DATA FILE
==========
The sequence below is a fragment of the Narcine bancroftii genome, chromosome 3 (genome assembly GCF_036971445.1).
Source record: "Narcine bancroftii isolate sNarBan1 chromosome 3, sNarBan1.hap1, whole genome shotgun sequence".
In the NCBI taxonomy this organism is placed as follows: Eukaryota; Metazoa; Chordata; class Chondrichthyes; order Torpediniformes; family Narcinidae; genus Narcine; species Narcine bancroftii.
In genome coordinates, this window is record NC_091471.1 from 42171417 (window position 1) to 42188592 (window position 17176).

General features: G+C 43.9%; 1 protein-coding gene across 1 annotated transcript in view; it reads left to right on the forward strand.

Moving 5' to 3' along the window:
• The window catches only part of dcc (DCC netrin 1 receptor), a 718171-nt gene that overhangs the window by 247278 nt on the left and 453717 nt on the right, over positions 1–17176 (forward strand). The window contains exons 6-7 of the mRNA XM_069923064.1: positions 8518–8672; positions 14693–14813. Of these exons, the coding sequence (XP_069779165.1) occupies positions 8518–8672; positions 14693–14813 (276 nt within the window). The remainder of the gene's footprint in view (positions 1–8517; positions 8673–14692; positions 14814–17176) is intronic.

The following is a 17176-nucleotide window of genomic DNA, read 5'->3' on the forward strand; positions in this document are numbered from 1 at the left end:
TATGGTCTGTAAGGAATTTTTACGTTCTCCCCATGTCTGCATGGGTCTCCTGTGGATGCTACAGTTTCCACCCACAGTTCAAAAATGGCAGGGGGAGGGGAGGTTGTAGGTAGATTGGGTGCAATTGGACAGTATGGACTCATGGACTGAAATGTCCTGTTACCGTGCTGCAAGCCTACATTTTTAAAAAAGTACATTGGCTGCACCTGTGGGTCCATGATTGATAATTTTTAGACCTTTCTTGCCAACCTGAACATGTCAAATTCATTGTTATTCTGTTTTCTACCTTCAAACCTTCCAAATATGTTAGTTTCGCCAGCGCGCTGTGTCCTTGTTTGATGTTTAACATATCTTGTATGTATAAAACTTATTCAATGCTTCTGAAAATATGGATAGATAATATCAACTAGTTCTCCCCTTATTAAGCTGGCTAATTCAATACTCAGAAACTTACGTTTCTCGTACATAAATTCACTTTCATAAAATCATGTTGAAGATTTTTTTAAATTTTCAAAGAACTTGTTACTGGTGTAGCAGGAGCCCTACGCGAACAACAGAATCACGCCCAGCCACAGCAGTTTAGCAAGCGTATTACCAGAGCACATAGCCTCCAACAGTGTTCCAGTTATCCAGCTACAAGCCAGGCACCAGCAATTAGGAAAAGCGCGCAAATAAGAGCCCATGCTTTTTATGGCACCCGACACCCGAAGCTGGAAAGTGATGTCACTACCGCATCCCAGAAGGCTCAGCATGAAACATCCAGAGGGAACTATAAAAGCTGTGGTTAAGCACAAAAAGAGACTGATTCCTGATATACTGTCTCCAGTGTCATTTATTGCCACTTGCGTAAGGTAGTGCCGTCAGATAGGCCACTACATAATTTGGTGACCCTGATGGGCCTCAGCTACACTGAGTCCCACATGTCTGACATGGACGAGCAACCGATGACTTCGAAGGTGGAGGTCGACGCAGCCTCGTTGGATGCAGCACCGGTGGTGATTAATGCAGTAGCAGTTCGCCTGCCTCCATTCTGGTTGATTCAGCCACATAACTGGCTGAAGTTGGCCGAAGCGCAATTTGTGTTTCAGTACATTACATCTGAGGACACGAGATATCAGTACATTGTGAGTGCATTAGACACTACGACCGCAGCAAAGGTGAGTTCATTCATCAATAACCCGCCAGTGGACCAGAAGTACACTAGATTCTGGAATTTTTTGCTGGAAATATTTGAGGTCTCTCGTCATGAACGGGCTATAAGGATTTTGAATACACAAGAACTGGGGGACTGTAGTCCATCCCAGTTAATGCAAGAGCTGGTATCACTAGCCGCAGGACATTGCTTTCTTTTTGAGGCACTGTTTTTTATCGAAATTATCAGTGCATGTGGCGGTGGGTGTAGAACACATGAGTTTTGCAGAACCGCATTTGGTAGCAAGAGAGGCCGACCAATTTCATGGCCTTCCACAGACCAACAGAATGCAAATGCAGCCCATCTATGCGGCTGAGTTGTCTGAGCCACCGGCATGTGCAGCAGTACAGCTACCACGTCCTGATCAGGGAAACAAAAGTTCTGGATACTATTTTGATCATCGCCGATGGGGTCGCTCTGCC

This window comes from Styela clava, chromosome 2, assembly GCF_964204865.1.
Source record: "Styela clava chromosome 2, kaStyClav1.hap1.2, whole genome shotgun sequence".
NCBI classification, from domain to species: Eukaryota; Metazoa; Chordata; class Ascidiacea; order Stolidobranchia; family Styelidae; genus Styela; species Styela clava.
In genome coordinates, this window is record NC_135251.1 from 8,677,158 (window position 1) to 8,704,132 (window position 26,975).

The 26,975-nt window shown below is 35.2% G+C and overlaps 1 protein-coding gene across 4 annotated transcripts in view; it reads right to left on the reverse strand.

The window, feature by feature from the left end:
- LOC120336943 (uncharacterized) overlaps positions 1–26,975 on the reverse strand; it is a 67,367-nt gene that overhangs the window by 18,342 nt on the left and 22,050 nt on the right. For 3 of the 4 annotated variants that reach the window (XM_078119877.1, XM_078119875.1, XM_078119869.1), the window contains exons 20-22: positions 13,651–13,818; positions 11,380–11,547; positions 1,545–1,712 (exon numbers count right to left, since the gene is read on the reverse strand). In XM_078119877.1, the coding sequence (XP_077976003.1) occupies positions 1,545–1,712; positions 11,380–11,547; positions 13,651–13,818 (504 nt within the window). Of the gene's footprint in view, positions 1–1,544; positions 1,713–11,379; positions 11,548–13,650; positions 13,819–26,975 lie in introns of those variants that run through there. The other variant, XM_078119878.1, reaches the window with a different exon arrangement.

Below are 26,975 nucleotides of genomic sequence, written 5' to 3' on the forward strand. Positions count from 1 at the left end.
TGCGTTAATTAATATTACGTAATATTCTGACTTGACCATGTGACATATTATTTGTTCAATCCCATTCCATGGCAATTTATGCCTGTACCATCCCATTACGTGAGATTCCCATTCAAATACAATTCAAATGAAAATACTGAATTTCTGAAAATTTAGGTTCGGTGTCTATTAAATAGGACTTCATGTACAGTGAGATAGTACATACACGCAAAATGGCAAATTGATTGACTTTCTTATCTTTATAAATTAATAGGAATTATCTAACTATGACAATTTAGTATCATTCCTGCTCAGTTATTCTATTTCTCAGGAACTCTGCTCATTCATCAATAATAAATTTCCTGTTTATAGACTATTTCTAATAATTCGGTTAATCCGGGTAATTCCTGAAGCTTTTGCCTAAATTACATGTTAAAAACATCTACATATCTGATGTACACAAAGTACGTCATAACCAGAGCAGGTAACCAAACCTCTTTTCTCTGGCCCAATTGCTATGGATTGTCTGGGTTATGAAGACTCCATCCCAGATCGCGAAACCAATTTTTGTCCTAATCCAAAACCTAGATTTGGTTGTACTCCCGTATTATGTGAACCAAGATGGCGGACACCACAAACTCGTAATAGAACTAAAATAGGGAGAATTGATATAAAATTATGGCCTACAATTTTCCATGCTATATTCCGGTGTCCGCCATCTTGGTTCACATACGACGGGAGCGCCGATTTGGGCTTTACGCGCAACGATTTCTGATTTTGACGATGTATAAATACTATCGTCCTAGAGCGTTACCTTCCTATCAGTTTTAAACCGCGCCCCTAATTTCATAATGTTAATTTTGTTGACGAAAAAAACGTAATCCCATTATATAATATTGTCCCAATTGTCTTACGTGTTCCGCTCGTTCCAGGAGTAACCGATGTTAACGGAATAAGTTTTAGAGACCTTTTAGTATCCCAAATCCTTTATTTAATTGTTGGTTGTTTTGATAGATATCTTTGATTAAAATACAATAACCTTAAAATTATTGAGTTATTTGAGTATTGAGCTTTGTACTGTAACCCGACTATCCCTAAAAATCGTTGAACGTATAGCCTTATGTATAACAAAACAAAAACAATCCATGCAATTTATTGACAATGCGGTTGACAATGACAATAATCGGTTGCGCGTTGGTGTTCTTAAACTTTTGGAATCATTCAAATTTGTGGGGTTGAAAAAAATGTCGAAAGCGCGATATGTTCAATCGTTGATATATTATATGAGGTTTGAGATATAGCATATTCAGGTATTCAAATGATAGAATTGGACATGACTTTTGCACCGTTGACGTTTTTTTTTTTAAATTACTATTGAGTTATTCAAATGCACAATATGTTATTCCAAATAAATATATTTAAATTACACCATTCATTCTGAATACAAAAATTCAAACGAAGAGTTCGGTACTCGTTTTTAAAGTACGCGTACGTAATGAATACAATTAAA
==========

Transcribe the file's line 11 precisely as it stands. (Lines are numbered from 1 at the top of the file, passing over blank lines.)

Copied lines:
Source record: "Styela clava chromosome 2, kaStyClav1.hap1.2, whole genome shotgun sequence".